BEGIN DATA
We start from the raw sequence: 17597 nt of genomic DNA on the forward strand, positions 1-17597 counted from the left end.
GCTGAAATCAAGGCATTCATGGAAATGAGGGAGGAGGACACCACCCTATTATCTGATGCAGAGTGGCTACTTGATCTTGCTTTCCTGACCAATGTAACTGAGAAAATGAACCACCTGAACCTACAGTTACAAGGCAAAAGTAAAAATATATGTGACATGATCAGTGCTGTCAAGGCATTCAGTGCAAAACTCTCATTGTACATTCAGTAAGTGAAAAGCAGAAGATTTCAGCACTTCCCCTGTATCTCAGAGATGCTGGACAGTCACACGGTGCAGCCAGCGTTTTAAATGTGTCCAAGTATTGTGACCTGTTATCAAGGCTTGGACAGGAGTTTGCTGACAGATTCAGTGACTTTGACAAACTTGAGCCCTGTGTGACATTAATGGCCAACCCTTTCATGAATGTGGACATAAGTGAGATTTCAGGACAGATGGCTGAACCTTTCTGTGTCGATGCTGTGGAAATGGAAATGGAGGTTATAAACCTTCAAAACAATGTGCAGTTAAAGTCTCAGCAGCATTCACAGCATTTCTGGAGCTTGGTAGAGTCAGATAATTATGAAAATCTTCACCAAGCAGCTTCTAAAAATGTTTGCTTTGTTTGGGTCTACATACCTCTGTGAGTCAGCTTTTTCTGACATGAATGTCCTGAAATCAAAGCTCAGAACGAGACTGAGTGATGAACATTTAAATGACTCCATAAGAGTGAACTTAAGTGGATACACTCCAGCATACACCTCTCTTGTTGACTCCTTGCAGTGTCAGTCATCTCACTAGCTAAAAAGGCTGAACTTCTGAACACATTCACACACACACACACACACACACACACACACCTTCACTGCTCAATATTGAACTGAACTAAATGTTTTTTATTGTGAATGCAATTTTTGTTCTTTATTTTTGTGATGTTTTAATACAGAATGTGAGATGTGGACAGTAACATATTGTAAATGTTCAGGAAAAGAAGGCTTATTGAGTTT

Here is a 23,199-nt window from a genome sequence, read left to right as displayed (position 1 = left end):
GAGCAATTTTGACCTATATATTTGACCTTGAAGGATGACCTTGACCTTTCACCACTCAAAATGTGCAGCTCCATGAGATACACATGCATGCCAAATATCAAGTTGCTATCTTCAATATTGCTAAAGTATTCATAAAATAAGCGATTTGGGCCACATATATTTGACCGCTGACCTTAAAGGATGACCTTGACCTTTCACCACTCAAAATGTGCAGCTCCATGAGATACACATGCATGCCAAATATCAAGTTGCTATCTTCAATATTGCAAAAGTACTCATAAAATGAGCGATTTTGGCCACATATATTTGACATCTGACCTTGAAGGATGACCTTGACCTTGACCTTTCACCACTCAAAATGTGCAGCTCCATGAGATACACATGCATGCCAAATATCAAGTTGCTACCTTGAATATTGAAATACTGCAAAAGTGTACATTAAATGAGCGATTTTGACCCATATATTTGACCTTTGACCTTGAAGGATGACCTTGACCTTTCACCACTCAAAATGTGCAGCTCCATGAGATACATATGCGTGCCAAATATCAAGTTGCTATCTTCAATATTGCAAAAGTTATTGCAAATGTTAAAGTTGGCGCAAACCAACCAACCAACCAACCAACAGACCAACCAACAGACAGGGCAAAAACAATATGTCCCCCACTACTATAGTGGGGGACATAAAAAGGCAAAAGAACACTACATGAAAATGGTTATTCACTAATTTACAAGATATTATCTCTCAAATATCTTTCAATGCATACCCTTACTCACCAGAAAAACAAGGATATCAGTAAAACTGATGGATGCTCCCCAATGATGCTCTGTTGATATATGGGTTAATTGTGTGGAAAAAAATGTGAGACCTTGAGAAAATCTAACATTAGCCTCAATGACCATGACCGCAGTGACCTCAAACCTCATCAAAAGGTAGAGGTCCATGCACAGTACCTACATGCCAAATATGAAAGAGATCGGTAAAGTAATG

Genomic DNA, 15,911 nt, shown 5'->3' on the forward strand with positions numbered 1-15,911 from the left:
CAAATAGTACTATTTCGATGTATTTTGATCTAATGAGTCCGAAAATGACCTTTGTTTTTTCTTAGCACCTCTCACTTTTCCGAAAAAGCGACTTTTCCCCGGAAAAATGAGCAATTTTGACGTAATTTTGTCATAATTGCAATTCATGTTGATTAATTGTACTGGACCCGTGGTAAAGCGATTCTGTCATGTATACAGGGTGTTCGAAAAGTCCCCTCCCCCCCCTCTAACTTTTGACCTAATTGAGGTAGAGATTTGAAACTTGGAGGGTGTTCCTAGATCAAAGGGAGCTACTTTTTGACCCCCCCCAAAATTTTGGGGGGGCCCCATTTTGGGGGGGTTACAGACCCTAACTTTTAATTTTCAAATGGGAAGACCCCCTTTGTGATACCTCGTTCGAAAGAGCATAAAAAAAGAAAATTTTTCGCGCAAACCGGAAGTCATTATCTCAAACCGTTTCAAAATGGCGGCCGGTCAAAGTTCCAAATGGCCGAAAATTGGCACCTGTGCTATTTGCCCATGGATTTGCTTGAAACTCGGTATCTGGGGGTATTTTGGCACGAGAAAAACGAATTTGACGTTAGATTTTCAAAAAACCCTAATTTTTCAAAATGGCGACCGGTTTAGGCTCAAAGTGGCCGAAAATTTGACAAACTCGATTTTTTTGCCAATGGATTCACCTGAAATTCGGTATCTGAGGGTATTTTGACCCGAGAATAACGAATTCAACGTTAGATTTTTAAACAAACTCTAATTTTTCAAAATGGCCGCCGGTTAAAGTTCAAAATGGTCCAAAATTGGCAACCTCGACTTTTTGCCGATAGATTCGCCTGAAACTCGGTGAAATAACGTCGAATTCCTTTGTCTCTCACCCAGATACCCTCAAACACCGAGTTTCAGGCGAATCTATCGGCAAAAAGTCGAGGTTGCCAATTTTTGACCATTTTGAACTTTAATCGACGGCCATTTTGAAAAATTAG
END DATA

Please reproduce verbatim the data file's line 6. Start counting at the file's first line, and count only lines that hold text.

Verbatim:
CAAATAGTACTATTTCGATGTATTTTGATCTAATGAGTCCGAAAATGACCTTTGTTTTTTCTTAGCACCTCTCACTTTTCCGAAAAAGCGACTTTTCCCCGGAAAAATGAGCAATTTTGACGTAATTTTGTCATAATTGCAATTCATGTTGATTAATTGTACTGGACCCGTGGTAAAGCGATTCTGTCATGTATACAGGGTGTTCGAAAAGTCCCCTCCCCCCCCTCTAACTTTTGACCTAATTGAGGTAGAGATTTGAAACTTGGAGGGTGTTCCTAGATCAAAGGGAGCTACTTTTTGACCCCCCCCAAAATTTTGGGGGGGCCCCATTTTGGGGGGGTTACAGACCCTAACTTTTAATTTTCAAATGGGAAGACCCCCTTTGTGATACCTCGTTCGAAAGAGCATAAAAAAAGAAAATTTTTCGCGCAAACCGGAAGTCATTATCTCAAACCGTTTCAAAATGGCGGCCGGTCAAAGTTCCAAATGGCCGAAAATTGGCACCTGTGCTATTTGCCCATGGATTTGCTTGAAACTCGGTATCTGGGGGTATTTTGGCACGAGAAAAACGAATTTGACGTTAGATTTTCAAAAAACCCTAATTTTTCAAAATGGCGACCGGTTTAGGCTCAAAGTGGCCGAAAATTTGACAAACTCGATTTTTTTGCCAATGGATTCACCTGAAATTCGGTATCTGAGGGTATTTTGACCCGAGAATAACGAATTCAACGTTAGATTTTTAAACAAACTCTAATTTTTCAAAATGGCCGCCGGTTAAAGTTCAAAATGGTCCAAAATTGGCAACCTCGACTTTTTGCCGATAGATTCGCCTGAAACTCGGTGAAATAACGTCGAATTCCTTTGTCTCTCACCCAGATACCCTCAAACACCGAGTTTCAGGCGAATCTATCGGCAAAAAGTCGAGGTTGCCAATTTTTGACCATTTTGAACTTTAATCGACGGCCATTTTGAAAAATTAG